a case of mistaken identity

5.27.20 ~ “Grandmother Elm” isn’t an elm!
Stonington Cemetery, Stonington, Connecticut

In my defense, the leaves look very similar. Back in April 2013 I found this lovely tree in Stonington Cemetery and eventually identified it as an elm tree. For our walk today we decided to visit “Grandmother Elm” and wander around the hilly graveyard. When we got to the tree my eye was immediately drawn to an ID tag someone had added, evidently in 2018.

Tilia × europaea

When we got home I was very surprised to learn that tilia × europaea is a common linden! I stand corrected!

bark patterns
trunk and leaves
5.27.20 ~ common linden

After our walk we decided to go to a local nursery to buy a geranium for our balcony. Since we’re still staying home we weighed the pros and cons of doing this very carefully. We didn’t have to go inside the building because most of the plants were outside, even the cashier was outside. Everyone was wearing a mask and everyone was respectfully keeping their distance. The 6-foot-apart spaces to wait in line were well marked. Wearing our masks, we grabbed a geranium, paid for it, had the cashier keep the change, and used our hand sanitizer before getting back in the car. I was very nervous about all this. I am terrified of the virus and not ashamed to admit it. Having heard so many stories about some people taunting others for wearing masks and practicing social distancing I was concerned about a possible confrontation. But on the way home I realised my faith in human decency has been restored, at least for the time being. Thank you, my fellow Nutmeggers!

12 thoughts on “a case of mistaken identity”

  1. It can be quite difficult to identify trees! I’m glad your trip to get a geranium for your balcony went so well. I’m contemplating going to the local big box store tomorrow morning during senior hours, but I’m very wary about it all.

    1. I do think I need an online course about tree identification! I hope your trip to the big box store during senior hours goes well. For some reason I can’t bring myself to go inside of a building yet. What a strange new world we’re living in…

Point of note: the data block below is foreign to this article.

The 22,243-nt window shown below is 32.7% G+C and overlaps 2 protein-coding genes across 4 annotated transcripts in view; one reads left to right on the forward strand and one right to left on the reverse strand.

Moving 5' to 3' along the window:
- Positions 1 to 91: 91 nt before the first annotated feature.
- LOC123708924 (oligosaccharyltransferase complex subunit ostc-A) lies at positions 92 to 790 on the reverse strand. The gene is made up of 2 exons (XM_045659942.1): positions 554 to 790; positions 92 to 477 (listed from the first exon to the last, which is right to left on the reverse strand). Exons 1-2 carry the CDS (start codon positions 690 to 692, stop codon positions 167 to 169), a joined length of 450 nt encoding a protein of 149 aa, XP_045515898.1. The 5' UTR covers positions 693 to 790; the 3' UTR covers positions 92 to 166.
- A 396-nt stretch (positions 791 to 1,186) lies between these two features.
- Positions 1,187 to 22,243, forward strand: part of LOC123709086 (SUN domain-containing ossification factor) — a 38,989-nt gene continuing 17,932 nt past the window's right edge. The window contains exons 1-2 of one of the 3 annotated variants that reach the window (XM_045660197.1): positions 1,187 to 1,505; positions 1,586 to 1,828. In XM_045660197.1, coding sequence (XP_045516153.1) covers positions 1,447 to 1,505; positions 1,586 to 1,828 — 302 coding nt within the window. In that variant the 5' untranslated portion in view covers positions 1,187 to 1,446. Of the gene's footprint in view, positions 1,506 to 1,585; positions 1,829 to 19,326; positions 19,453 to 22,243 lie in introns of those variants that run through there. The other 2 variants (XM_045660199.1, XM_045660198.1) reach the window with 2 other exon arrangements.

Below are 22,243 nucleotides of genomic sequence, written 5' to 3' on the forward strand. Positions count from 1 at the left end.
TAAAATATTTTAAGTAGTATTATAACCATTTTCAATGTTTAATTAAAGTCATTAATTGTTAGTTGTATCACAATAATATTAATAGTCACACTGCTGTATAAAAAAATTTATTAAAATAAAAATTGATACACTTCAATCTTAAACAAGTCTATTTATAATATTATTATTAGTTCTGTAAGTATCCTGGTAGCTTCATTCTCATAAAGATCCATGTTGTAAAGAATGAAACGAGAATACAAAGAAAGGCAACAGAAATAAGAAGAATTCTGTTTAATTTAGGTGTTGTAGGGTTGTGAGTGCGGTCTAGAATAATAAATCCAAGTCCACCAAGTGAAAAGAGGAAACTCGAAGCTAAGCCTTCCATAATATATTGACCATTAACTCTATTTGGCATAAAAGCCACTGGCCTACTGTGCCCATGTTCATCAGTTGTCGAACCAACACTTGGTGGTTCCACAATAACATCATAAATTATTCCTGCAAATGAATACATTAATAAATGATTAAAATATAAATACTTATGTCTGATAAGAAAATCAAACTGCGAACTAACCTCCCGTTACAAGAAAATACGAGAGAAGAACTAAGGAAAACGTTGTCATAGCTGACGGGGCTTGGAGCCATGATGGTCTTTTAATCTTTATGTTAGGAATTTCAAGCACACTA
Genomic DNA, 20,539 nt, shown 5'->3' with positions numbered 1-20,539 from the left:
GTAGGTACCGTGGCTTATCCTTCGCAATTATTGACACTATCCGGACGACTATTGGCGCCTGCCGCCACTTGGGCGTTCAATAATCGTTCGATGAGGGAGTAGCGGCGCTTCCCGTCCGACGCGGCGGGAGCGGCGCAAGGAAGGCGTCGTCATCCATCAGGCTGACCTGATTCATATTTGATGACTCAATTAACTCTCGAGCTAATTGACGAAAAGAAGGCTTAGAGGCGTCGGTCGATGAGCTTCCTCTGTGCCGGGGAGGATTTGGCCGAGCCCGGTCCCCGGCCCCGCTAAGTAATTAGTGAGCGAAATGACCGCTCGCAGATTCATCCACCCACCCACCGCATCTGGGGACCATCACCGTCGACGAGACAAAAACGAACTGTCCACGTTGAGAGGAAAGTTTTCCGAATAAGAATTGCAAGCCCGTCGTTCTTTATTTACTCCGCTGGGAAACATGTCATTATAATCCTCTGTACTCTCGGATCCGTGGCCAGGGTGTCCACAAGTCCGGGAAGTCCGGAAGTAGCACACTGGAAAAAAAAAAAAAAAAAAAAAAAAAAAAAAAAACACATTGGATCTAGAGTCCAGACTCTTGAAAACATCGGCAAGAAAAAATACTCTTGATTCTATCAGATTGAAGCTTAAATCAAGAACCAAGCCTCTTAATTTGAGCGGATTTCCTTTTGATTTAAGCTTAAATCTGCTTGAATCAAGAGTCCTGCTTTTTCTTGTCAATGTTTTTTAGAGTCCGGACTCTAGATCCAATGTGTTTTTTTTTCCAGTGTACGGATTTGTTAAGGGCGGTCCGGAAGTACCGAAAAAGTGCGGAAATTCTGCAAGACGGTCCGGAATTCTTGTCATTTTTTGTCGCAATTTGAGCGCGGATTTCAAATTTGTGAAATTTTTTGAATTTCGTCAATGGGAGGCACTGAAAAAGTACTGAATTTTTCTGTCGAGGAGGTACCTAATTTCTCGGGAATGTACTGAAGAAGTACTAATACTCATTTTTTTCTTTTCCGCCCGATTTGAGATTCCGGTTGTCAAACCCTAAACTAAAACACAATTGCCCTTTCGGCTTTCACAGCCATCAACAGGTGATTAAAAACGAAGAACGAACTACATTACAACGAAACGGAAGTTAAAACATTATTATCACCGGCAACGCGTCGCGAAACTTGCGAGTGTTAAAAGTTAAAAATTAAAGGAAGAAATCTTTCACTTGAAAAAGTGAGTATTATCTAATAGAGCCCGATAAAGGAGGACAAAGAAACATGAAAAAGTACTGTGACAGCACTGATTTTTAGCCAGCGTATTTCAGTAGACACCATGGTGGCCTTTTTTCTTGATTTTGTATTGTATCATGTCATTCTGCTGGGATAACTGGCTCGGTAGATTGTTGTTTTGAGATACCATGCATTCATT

1. I didn’t go. I decided that the things I wanted weren’t worth the risk. My county in Ohio has both the most cases and most deaths from the virus of anywhere else in the state. Better safe than sorry at this point, I think.

        1. I don’t blame you. Looks like a cable guy will be coming here on Tuesday to look at our modem to see why we keep losing internet connection. I am dreading having someone in the house. Will be sanitizing like crazy I imagine…

          1. Good luck with that! I’m waiting for a mattress delivery, but the company isn’t yet doing in-home delivery, and doorstep delivery won’t work for me since my bedroom is on the second floor. So I will wait.

          2. Waiting is the name of the game, these days. I’ve been sleeping in Tim’s recliner to keep my sinuses elevated. Waiting for allergy season to pass. It will be a long wait (until first frost) but I should get something of a break during air-conditioning season.

  2. I’m with you about being super careful about where I go and how I handle objects. We have no intention of getting this virus, if we can help it. On a different note, I like the bark pattern in the linden. That is trippy.

    1. Better to be too careful than not careful enough, I keep telling myself. Trippy is such a great word to describe the swirly bark pattern! It’s odd how I never noticed it before this most recent visit.

  3. Hi Barbara, tree identification can be so challenging. As can being out in public. As can being on Facebook. As can wood ticks. As can the color of one’s skin. I think I will quit typing now. But hope you are having a good weekend.

    1. I find myself being more and more of a lurker on Facebook… sigh… Recent events have been so horrifying I just want to be an ostritch and bury my head in the sand. I feel so helpless to change anything, being swept along in the tide of history.

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